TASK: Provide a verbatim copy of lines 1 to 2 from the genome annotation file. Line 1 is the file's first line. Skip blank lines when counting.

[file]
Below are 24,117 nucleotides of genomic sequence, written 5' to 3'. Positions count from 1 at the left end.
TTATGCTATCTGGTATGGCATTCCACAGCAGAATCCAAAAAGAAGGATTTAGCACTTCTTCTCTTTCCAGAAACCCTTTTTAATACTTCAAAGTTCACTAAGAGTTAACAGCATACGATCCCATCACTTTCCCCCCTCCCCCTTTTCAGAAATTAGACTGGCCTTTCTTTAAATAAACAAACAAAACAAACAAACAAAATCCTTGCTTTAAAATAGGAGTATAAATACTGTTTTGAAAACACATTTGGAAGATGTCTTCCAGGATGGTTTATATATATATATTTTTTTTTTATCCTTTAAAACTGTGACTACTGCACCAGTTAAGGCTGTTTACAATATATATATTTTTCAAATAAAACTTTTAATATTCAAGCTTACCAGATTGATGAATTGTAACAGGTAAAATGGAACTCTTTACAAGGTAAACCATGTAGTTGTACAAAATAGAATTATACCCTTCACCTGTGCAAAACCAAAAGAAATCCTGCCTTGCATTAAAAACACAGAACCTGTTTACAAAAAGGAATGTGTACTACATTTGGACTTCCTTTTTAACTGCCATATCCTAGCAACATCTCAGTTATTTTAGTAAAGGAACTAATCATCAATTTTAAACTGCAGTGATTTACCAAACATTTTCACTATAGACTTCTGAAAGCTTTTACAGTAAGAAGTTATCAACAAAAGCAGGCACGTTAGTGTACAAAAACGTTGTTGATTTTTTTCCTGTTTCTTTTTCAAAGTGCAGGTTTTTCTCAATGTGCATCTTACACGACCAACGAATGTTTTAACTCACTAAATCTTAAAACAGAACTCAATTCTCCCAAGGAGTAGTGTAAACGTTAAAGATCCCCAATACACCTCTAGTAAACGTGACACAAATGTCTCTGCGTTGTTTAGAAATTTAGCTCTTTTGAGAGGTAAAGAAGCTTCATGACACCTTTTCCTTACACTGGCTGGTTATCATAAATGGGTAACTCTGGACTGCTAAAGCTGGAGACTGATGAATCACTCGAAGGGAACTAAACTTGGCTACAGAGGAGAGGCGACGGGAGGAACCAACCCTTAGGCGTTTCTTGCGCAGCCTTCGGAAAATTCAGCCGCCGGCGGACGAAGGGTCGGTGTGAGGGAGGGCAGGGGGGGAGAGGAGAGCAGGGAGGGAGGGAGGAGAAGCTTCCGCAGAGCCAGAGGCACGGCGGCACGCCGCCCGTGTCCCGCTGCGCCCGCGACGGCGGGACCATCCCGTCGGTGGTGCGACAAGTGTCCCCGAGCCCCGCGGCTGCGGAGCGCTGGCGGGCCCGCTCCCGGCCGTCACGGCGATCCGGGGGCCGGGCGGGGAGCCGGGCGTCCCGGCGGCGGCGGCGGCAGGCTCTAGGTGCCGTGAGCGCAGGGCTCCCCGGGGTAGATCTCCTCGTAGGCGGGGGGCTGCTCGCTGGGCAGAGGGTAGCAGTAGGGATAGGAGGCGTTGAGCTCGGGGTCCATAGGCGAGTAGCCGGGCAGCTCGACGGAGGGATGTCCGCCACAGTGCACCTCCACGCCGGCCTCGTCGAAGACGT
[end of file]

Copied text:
Below are 24,117 nucleotides of genomic sequence, written 5' to 3'. Positions count from 1 at the left end.
TTATGCTATCTGGTATGGCATTCCACAGCAGAATCCAAAAAGAAGGATTTAGCACTTCTTCTCTTTCCAGAAACCCTTTTTAATACTTCAAAGTTCACTAAGAGTTAACAGCATACGATCCCATCACTTTCCCCCCTCCCCCTTTTCAGAAATTAGACTGGCCTTTCTTTAAATAAACAAACAAAACAAACAAACAAAATCCTTGCTTTAAAATAGGAGTATAAATACTGTTTTGAAAACACATTTGGAAGATGTCTTCCAGGATGGTTTATATATATATATTTTTTTTTTATCCTTTAAAACTGTGACTACTGCACCAGTTAAGGCTGTTTACAATATATATATTTTTCAAATAAAACTTTTAATATTCAAGCTTACCAGATTGATGAATTGTAACAGGTAAAATGGAACTCTTTACAAGGTAAACCATGTAGTTGTACAAAATAGAATTATACCCTTCACCTGTGCAAAACCAAAAGAAATCCTGCCTTGCATTAAAAACACAGAACCTGTTTACAAAAAGGAATGTGTACTACATTTGGACTTCCTTTTTAACTGCCATATCCTAGCAACATCTCAGTTATTTTAGTAAAGGAACTAATCATCAATTTTAAACTGCAGTGATTTACCAAACATTTTCACTATAGACTTCTGAAAGCTTTTACAGTAAGAAGTTATCAACAAAAGCAGGCACGTTAGTGTACAAAAACGTTGTTGATTTTTTTCCTGTTTCTTTTTCAAAGTGCAGGTTTTTCTCAATGTGCATCTTACACGACCAACGAATGTTTTAACTCACTAAATCTTAAAACAGAACTCAATTCTCCCAAGGAGTAGTGTAAACGTTAAAGATCCCCAATACACCTCTAGTAAACGTGACACAAATGTCTCTGCGTTGTTTAGAAATTTAGCTCTTTTGAGAGGTAAAGAAGCTTCATGACACCTTTTCCTTACACTGGCTGGTTATCATAAATGGGTAACTCTGGACTGCTAAAGCTGGAGACTGATGAATCACTCGAAGGGAACTAAACTTGGCTACAGAGGAGAGGCGACGGGAGGAACCAACCCTTAGGCGTTTCTTGCGCAGCCTTCGGAAAATTCAGCCGCCGGCGGACGAAGGGTCGGTGTGAGGGAGGGCAGGGGGGGAGAGGAGAGCAGGGAGGGAGGGAGGAGAAGCTTCCGCAGAGCCAGAGGCACGGCGGCACGCCGCCCGTGTCCCGCTGCGCCCGCGACGGCGGGACCATCCCGTCGGTGGTGCGACAAGTGTCCCCGAGCCCCGCGGCTGCGGAGCGCTGGCGGGCCCGCTCCCGGCCGTCACGGCGATCCGGGGGCCGGGCGGGGAGCCGGGCGTCCCGGCGGCGGCGGCGGCAGGCTCTAGGTGCCGTGAGCGCAGGGCTCCCCGGGGTAGATCTCCTCGTAGGCGGGGGGCTGCTCGCTGGGCAGAGGGTAGCAGTAGGGATAGGAGGCGTTGAGCTCGGGGTCCATAGGCGAGTAGCCGGGCAGCTCGACGGAGGGATGTCCGCCACAGTGCACCTCCACGCCGGCCTCGTCGAAGACGT